I want to say the following about Input pin voltage threshold and hysteris:
Quote:Am I going to get yelled at? Well of course, but is this substantially correct?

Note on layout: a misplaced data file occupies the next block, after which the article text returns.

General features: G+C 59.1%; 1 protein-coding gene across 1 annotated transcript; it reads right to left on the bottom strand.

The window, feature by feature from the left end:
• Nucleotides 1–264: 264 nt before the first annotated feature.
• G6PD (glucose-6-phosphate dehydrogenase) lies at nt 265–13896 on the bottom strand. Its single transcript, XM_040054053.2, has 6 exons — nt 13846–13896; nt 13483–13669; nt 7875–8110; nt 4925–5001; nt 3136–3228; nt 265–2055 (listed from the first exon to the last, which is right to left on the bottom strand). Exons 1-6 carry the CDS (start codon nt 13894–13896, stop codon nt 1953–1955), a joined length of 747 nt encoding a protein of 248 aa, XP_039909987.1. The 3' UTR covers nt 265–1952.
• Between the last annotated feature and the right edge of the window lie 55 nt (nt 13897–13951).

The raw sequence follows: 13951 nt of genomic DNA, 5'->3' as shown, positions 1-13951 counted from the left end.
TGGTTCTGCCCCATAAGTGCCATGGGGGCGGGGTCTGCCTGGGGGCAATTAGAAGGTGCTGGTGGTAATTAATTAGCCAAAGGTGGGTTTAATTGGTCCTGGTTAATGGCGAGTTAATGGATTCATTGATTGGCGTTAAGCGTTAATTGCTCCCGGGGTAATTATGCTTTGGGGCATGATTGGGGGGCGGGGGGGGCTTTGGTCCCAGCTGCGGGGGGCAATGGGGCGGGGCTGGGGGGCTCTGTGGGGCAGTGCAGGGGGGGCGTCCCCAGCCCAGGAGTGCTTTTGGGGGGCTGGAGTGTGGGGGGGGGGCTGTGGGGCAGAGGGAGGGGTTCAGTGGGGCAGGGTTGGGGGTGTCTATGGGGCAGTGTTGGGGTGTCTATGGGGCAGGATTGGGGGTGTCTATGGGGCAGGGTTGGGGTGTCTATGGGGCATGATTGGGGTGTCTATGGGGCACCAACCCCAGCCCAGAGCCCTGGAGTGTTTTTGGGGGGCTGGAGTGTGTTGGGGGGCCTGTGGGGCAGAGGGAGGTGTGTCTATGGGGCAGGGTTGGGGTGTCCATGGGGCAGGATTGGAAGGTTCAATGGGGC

Looking at the ATmega328 data sheet we see that for the I/O pin to read 1 when the Vcc is 5 volts the input voltage level should be about 2.6 volts. For the pin to indicate 0 with a Vcc of 5 volts then the input voltage should be less than about 2.1 volts. So at 5 volts we have a hysteresis of about 0.5 volts. At 3.3 volts these values would be about 1.6 volts for a 1, about 1.25 for a 0, with about 0.35 volts hysteresis. Why do I keep saying "˜about'? That is so you won't memorize these figures and think you know how to generate a 1 or 0 on an input pin. Ask yourself: when have you ever gotten exactly 5 or 3.3 volts for Vcc? What if you are using batteries and you've got 3.2 volts one day and 2.7 a month later? What I'm saying is that you need to consider these thresholds and hysteresis values as ballpark for your application and make sure you've got some extra voltage if you want to be sure you've got a 1 and that you take it down lower than the indicated low to assure that you are getting a 0. So to be safe lets say that for a 5 volt system you should assure an input of greater than 3 volts to get a 1 and less than 2 volts to assure a 0. If you are on a battery then try to estimate the minimum voltage you are likely to have that will keep the system running, lets say 1.8 volts so for that you'd want greater than 1 volt for a 1 and less than 0.5 for a 0. When in doubt, refer to the pin threshold and hysteresis charts in the datasheet.